St. Paul residents can rest that much easier now knowing the fire department has a brand new truck on hand in the event of an emergency.
Getting a new fire truck is a lot more involved of a process than going to a dealership and picking one out. In fact, Fire Chief Trevor Kotowich says bringing the new vehicle into the fleet was over a year-long process from beginning to end. “We spent the last 15 to 16 months spec’ing out this truck. From the time we awarded the contract to Rocky Mountain Phoenix out of Red Deer, it took approximately 12 months to complete the construction of it.”
A committee of five was formed to tour fire halls across the province and check their trucks out. The committee took the features they liked from different models and tailored them into a custom order. The fire truck was then built in Lions, South Dakota then shipped up north.
Kotowich says the new truck was ordered to comply with national standards. “The National Fire Protection Association indicates that first out, front-line fire trucks be twenty years or newer of its in service date. Being that the first new truck (in our fleet) was a 1997, the town was in a situation that they needed to replace that first out truck. Now that 1997 is still in our fleet and it still functions to today and it’s going to function for many years to come.”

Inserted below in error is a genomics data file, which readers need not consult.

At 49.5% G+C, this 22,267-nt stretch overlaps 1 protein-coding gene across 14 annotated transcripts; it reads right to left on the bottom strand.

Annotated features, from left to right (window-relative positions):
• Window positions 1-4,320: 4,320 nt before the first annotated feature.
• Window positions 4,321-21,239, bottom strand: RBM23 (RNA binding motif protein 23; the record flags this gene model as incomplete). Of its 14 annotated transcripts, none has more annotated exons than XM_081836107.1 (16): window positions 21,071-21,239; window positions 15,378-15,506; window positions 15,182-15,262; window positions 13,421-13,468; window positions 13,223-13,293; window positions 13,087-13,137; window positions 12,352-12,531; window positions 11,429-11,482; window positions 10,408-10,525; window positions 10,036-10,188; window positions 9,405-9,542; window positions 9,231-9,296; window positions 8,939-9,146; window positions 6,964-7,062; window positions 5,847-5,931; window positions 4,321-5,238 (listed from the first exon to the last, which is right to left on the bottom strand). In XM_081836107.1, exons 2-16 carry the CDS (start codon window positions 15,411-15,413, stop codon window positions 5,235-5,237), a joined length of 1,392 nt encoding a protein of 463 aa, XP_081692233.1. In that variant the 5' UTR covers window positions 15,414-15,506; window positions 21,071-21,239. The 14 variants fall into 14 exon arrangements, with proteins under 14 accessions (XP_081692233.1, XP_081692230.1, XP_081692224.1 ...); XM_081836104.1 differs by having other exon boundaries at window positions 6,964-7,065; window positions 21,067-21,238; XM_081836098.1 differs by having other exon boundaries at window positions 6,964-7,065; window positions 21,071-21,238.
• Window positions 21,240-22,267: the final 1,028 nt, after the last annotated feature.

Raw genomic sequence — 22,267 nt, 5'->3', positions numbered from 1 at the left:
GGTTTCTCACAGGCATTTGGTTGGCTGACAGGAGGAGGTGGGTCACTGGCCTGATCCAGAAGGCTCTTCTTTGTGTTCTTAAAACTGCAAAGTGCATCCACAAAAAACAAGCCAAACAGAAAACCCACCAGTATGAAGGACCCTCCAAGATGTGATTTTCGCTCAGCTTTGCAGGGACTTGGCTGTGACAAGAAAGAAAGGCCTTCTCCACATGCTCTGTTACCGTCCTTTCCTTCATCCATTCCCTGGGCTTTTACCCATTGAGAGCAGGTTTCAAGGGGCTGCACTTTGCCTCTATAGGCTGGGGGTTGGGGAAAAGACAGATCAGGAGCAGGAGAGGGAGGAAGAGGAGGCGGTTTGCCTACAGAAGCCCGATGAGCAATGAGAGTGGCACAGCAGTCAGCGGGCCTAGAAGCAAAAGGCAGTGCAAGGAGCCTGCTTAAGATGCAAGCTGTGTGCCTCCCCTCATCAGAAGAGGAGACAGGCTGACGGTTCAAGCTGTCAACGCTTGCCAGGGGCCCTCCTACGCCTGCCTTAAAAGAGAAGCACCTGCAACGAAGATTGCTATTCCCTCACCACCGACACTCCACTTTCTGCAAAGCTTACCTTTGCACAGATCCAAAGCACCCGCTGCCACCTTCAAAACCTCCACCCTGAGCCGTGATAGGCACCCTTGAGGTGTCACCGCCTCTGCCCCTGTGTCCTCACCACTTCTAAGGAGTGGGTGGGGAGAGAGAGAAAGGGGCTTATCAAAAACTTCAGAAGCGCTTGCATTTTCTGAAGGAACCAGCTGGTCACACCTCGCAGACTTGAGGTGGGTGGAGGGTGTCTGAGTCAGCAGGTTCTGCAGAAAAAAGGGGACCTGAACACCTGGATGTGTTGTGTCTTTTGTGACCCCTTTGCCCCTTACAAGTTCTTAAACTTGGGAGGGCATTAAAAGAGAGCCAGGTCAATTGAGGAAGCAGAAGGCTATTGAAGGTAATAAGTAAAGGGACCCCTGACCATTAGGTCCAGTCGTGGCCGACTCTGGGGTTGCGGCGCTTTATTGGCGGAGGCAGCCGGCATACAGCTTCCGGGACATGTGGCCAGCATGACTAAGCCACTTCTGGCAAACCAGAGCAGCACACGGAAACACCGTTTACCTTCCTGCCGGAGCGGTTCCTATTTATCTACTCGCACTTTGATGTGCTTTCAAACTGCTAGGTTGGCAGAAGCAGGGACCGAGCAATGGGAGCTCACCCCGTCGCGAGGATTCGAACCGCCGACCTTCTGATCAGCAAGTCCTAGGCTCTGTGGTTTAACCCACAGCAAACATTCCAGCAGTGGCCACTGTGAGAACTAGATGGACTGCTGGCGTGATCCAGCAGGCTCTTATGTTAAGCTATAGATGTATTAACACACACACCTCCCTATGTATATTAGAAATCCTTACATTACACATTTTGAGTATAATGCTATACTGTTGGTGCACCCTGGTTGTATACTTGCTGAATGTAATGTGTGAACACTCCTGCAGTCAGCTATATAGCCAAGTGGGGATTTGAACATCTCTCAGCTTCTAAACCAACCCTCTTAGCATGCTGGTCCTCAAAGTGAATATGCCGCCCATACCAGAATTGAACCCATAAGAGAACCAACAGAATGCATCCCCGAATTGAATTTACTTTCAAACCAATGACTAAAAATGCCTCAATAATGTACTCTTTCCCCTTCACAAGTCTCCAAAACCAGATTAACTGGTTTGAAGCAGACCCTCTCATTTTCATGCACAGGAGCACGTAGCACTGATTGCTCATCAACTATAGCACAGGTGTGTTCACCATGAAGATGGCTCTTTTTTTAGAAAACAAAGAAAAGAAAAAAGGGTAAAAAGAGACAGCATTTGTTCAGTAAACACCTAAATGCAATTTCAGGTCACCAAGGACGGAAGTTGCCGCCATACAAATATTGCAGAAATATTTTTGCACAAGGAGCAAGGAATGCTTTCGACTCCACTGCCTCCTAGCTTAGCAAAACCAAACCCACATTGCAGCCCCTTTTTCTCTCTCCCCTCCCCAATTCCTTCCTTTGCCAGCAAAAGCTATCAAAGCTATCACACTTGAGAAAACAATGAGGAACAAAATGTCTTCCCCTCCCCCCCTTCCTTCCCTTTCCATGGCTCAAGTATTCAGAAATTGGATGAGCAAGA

If a fire truck built in 1997 makes you think of a beat up 1997 pedestrian vehicle in terms of reliability though, there’s no need to worry. In addition to being made to last a very long time, while fire trucks undergo major duress during a call, they spend considerable time in a fire hall not being used and maintained.
The total price tag for the new truck came in around 550,000 dollars.